These Easter eggs are most fun to find when Yonebayashi goes beyond the core films that his pastiche derives from, like when we get a shot of a city in the clouds that echoes Castle in the Sky (1986), or when a gray cat is transmuted into a creature resembling something like the gentle creatures from Totoro (1988), or when Yonebayashi’s frame lingers just a second too-long on a pigman chef who bears more than a passing resemblance to the titular hero of Porco Rosso (1992).
Yonebayashi’s melange of Miyazaki is hardly a patchwork of references though. Mary and the Witch’s Flower is rather a loving synthesis of the master’s greatest tendencies. Calling Yonebayashi a copycat simply will not do—he was a key artisan in Miyazaki’s workshop after all, and we see here the same level of technical craftsmanship that made the Ghibli films so special.
What’s missing from the film though is something harder to define. An auteur relies on a company, a workshop, a cohort of skilled artisans to help the auteur realize his or her vision. All auteurs borrow or outright steal from the artists that come before them, but the great artists conjure those ingredients into something new. They overcome their anxiety of influence and synthesize the masterworks that preceded them with their own visions, inspiriting the material with their own sense of soul. Yonebayashi’s film, as I wrote above, is a loving synthesis of Miyazaki’s most magical moments, but what’s missing is Yonebayashi’s own magic, his own vision.
And yet there’s so much promise in the young artist. Yonebayashi is only 44; Miyazaki was around the same age when he made Castle in the Sky, the first Ghibli film, and frankly one of his weakest. Castle in the Sky is best enjoyed now as a work in retrospect, after having traced the auteur’s major themes in grander works like Spirited Away or The Wind Rises (2013). With Mary and the Witch’s Flower, Yonebayashi composed a love letter to the workshop where he honed his craft, and the film will probably be most remembered (and enjoyed) as an homage to all things Ghibli. Let’s hope that Yonebayashi’s next effort sees the young director break free from the anxiety of influence to offer us his own original vision.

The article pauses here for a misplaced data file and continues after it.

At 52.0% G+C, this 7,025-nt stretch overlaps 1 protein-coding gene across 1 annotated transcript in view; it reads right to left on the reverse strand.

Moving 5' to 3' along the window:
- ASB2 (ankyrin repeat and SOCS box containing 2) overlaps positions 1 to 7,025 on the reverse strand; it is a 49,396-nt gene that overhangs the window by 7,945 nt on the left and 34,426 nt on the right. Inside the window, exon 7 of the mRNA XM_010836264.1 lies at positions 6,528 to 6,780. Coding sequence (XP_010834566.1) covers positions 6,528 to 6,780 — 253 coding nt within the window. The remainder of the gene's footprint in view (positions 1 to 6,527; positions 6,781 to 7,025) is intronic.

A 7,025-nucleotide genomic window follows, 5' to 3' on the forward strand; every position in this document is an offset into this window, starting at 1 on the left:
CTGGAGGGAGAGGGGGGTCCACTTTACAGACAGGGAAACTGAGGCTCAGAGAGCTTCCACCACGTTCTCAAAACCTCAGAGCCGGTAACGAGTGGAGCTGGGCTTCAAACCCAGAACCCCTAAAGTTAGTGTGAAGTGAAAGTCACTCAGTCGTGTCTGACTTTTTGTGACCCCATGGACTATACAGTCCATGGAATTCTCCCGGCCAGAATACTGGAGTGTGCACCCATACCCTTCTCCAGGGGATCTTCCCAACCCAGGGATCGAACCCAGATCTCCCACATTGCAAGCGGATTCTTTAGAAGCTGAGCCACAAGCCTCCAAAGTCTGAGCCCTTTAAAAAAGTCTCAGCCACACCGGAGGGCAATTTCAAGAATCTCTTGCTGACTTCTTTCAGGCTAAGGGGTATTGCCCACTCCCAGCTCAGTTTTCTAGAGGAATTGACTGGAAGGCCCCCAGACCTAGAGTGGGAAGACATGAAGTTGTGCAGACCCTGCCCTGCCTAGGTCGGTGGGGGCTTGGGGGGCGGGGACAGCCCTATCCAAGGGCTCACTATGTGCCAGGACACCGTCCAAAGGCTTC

How I watched it: On a big TV, rented from iTunes, with full attention, with my family. My daughter gave it a B+; my son gave it a B-.
Back in the day when there was talk between Tom’s Sheila and my Barbara of the two squads going halvsies on a great big house in Hamptonia, we all were sitting around in said real estate after a Sunday brunchy fress—Tom’s sidekicks Eddie Hayes and Richard Merkin among the newspaperbound bagelbound boasters—and I just so happened to have launched myself into a rapsode bearing on my baseball-playing startlements, this before I was expelled from the school where I’d done the startling, and Tom said he had a couple of mitts, why didn’t we go on out onto the lawn and throw it around awhile, and I said, thanks but no thanks, I having been a catcher when I was doing my startling and would therefore require the glove worn by a catcher if I were to catch a ball thrown by a pitcher known to me to have been a farm-team pitcher for the Dodgers, unless it was the Yanks, whereupon Tom allowed as to how he had happened to have fetched out from the city to Hamptonia the very variety of mitt, and so he had and so we did, humping it out onto the lawn and just as humpily regrouping among the housebound, Tom mum as you’d want that no toss he’d lobbed at me could I, the be-mitted braggart, begin to handle.
Avarice (Detail), 1947 by Paul Cadmus (1904–1999)
Battle of Kitayama, 2010-13 by Tomohiro Takagi (b. 1972)
Pride (Detail), 1945 by Paul Cadmus (1904–1999)